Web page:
The Château de Flers is located in Villeneuve d'Ascq, in the Nord department of France. The château, completed in 1661, is very characteristic of the Flemish architecture of the 17th century. From 1667 to 1747, it belonged to the De Kessel family, the Seigneurs of Flers. In 1747, Philippe André de Baudequin, seigneur of Sainghin, obtains the seigneurie of Flers and the château from his De Kessel cousin. In 1770, Marie-Claire-Josephe de Baudequin married count Ladislas de Diesbach. When his wife died in 1791, he inherits the château and he will be the last seigneur of Flers.
Around 1787, the château was modified: the mullions of the windows were removed, the French ceilings were replaced by box-section ceilings, and new chimneys were built. The original drawbridge was replaced by a new one, which still exists. The archway arcade is from this time. During the French revolution, the family emigrated. The château, entrusted to the care of the former gardener, fell in disrepair and was eventually converted into a farmhouse.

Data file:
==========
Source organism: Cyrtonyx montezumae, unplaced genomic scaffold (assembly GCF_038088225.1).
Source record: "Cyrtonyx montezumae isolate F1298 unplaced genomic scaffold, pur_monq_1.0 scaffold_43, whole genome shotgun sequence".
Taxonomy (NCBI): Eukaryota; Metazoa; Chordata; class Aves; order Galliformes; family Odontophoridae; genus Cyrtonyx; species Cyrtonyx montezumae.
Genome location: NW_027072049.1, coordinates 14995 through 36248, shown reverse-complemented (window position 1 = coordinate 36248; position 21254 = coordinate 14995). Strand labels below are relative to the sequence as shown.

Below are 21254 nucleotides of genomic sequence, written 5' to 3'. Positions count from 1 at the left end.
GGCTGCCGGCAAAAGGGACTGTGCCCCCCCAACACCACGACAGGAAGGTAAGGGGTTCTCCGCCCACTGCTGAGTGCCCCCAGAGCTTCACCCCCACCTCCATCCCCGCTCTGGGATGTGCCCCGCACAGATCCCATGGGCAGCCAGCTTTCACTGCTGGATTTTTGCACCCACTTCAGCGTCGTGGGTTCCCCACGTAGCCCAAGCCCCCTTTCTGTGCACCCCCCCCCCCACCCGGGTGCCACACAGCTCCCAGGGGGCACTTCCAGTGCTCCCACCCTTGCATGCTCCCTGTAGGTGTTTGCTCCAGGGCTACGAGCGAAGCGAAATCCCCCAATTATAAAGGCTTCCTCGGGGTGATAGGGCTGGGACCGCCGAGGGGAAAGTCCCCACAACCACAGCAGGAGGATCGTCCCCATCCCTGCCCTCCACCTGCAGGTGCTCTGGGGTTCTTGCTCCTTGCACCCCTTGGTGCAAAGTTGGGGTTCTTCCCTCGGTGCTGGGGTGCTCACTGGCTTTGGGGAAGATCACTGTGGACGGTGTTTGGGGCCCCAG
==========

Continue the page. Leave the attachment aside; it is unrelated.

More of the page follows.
Four rooms in the basement were doing up an archeologic museum in 1991. The museum hosts also temporarily exhibitions, about archeology, local history and regional ethography.References:
Narikala is an ancient fortress overlooking Tbilisi, the capital of Georgia, and the Kura River. The fortress consists of two walled sections on a steep hill between the sulphur baths and the botanical gardens of Tbilisi. On the lower court there is the recently restored St Nicholas church. Newly built in 1996–1997, it replaces the original 13th-century church that was destroyed in a fire. The new church is of 'prescribed cross' type, having doors on three sides. The internal part of the church is decorated with the frescos showing scenes both from the Bible and history of Georgia.
The fortress was established in the 4th century and it was a Persian citadel. It was considerably expanded by the Umayyads in the 7th century and later, by king David the Builder (1089–1125). Most of extant fortifications date from the 16th and 17th centuries. In 1827, parts of the fortress were damaged by an earthquake and demolished.